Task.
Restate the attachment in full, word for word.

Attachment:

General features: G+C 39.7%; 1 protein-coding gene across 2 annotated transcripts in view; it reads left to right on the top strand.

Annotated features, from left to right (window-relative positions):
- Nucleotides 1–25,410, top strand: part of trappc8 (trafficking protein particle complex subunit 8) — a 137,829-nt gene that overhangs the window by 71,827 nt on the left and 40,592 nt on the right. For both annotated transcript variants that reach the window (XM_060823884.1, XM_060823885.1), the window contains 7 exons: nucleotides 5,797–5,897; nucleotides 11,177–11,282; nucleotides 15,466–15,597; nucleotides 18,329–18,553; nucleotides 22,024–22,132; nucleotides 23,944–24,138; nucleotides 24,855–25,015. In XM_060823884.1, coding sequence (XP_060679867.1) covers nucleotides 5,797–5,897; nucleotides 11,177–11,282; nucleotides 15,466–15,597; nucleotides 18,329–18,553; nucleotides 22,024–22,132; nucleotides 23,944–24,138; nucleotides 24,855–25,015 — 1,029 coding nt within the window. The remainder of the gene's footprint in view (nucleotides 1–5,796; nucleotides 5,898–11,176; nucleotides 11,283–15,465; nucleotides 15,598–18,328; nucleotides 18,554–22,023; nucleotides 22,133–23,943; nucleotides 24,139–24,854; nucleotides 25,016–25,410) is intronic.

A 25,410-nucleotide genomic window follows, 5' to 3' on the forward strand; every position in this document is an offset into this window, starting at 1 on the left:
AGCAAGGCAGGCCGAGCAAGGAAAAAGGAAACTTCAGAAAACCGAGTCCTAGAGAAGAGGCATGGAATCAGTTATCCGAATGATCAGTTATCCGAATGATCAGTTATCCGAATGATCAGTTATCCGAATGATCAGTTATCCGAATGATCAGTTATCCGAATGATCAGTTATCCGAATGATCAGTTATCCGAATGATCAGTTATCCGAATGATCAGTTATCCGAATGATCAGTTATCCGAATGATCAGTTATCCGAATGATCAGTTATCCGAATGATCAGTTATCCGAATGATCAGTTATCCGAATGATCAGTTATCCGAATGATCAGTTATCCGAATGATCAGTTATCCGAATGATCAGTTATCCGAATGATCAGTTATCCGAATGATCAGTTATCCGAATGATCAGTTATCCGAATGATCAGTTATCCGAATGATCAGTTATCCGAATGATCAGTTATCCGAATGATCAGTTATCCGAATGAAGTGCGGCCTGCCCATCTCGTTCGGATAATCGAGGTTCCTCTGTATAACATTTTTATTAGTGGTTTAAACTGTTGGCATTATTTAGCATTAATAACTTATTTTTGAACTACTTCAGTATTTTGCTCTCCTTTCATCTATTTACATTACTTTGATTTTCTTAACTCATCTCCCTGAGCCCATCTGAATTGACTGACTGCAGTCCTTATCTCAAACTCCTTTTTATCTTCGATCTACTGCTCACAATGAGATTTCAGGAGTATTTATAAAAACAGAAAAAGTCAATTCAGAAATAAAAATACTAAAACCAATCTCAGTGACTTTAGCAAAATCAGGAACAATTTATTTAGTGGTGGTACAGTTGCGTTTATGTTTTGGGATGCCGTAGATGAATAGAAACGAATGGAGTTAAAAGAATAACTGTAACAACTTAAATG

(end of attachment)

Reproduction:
General features: G+C 39.7%; 1 protein-coding gene across 2 annotated transcripts in view; it reads left to right on the top strand.

Annotated features, from left to right (window-relative positions):
- Nucleotides 1–25,410, top strand: part of trappc8 (trafficking protein particle complex subunit 8) — a 137,829-nt gene that overhangs the window by 71,827 nt on the left and 40,592 nt on the right. For both annotated transcript variants that reach the window (XM_060823884.1, XM_060823885.1), the window contains 7 exons: nucleotides 5,797–5,897; nucleotides 11,177–11,282; nucleotides 15,466–15,597; nucleotides 18,329–18,553; nucleotides 22,024–22,132; nucleotides 23,944–24,138; nucleotides 24,855–25,015. In XM_060823884.1, coding sequence (XP_060679867.1) covers nucleotides 5,797–5,897; nucleotides 11,177–11,282; nucleotides 15,466–15,597; nucleotides 18,329–18,553; nucleotides 22,024–22,132; nucleotides 23,944–24,138; nucleotides 24,855–25,015 — 1,029 coding nt within the window. The remainder of the gene's footprint in view (nucleotides 1–5,796; nucleotides 5,898–11,176; nucleotides 11,283–15,465; nucleotides 15,598–18,328; nucleotides 18,554–22,023; nucleotides 22,133–23,943; nucleotides 24,139–24,854; nucleotides 25,016–25,410) is intronic.

A 25,410-nucleotide genomic window follows, 5' to 3' on the forward strand; every position in this document is an offset into this window, starting at 1 on the left:
AGCAAGGCAGGCCGAGCAAGGAAAAAGGAAACTTCAGAAAACCGAGTCCTAGAGAAGAGGCATGGAATCAGTTATCCGAATGATCAGTTATCCGAATGATCAGTTATCCGAATGATCAGTTATCCGAATGATCAGTTATCCGAATGATCAGTTATCCGAATGATCAGTTATCCGAATGATCAGTTATCCGAATGATCAGTTATCCGAATGATCAGTTATCCGAATGATCAGTTATCCGAATGATCAGTTATCCGAATGATCAGTTATCCGAATGATCAGTTATCCGAATGATCAGTTATCCGAATGATCAGTTATCCGAATGATCAGTTATCCGAATGATCAGTTATCCGAATGATCAGTTATCCGAATGATCAGTTATCCGAATGATCAGTTATCCGAATGATCAGTTATCCGAATGATCAGTTATCCGAATGATCAGTTATCCGAATGATCAGTTATCCGAATGATCAGTTATCCGAATGAAGTGCGGCCTGCCCATCTCGTTCGGATAATCGAGGTTCCTCTGTATAACATTTTTATTAGTGGTTTAAACTGTTGGCATTATTTAGCATTAATAACTTATTTTTGAACTACTTCAGTATTTTGCTCTCCTTTCATCTATTTACATTACTTTGATTTTCTTAACTCATCTCCCTGAGCCCATCTGAATTGACTGACTGCAGTCCTTATCTCAAACTCCTTTTTATCTTCGATCTACTGCTCACAATGAGATTTCAGGAGTATTTATAAAAACAGAAAAAGTCAATTCAGAAATAAAAATACTAAAACCAATCTCAGTGACTTTAGCAAAATCAGGAACAATTTATTTAGTGGTGGTACAGTTGCGTTTATGTTTTGGGATGCCGTAGATGAATAGAAACGAATGGAGTTAAAAGAATAACTGTAACAACTTAAATG